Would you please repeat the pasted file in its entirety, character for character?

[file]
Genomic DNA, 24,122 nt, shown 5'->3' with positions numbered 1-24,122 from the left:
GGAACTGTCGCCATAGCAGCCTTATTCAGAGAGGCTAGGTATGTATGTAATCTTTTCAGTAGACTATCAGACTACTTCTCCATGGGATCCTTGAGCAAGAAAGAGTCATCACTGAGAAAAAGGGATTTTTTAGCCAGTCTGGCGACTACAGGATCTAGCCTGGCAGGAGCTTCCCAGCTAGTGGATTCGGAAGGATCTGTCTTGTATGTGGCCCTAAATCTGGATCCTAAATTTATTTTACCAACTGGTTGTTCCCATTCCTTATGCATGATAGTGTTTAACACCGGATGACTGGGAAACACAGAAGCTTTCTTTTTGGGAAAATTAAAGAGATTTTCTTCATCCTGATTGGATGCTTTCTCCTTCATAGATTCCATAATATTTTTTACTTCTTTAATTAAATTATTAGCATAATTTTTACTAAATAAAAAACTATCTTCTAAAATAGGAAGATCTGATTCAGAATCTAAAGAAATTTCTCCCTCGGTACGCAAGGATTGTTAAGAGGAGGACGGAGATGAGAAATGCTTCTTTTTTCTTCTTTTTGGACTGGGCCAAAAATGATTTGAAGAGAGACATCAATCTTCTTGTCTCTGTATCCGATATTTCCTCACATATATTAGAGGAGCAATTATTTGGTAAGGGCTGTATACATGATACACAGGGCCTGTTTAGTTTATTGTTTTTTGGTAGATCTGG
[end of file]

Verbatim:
Genomic DNA, 24,122 nt, shown 5'->3' with positions numbered 1-24,122 from the left:
GGAACTGTCGCCATAGCAGCCTTATTCAGAGAGGCTAGGTATGTATGTAATCTTTTCAGTAGACTATCAGACTACTTCTCCATGGGATCCTTGAGCAAGAAAGAGTCATCACTGAGAAAAAGGGATTTTTTAGCCAGTCTGGCGACTACAGGATCTAGCCTGGCAGGAGCTTCCCAGCTAGTGGATTCGGAAGGATCTGTCTTGTATGTGGCCCTAAATCTGGATCCTAAATTTATTTTACCAACTGGTTGTTCCCATTCCTTATGCATGATAGTGTTTAACACCGGATGACTGGGAAACACAGAAGCTTTCTTTTTGGGAAAATTAAAGAGATTTTCTTCATCCTGATTGGATGCTTTCTCCTTCATAGATTCCATAATATTTTTTACTTCTTTAATTAAATTATTAGCATAATTTTTACTAAATAAAAAACTATCTTCTAAAATAGGAAGATCTGATTCAGAATCTAAAGAAATTTCTCCCTCGGTACGCAAGGATTGTTAAGAGGAGGACGGAGATGAGAAATGCTTCTTTTTTCTTCTTTTTGGACTGGGCCAAAAATGATTTGAAGAGAGACATCAATCTTCTTGTCTCTGTATCCGATATTTCCTCACATATATTAGAGGAGCAATTATTTGGTAAGGGCTGTATACATGATACACAGGGCCTGTTTAGTTTATTGTTTTTTGGTAGATCTGG